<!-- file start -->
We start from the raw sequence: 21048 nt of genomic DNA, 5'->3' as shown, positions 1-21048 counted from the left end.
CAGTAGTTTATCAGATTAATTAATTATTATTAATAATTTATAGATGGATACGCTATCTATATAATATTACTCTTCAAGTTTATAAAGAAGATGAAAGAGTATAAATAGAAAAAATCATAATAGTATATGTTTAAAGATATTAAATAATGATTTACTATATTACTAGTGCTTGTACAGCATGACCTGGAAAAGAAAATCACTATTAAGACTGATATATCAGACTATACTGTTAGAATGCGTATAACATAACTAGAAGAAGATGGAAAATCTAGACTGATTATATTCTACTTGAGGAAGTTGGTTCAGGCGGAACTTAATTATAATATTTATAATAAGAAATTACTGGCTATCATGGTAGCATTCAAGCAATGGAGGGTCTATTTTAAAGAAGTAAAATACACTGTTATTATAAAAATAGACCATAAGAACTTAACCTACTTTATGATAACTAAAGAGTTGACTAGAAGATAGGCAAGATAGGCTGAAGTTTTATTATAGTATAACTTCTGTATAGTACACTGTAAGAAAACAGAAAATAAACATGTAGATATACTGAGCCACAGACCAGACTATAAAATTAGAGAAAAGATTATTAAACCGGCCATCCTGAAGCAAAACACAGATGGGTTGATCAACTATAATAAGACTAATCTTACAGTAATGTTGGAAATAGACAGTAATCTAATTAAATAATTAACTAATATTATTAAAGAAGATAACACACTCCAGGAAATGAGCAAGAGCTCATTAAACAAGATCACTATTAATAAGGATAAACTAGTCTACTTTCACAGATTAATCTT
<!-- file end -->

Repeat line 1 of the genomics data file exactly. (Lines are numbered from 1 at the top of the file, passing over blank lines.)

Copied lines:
We start from the raw sequence: 21048 nt of genomic DNA, 5'->3' as shown, positions 1-21048 counted from the left end.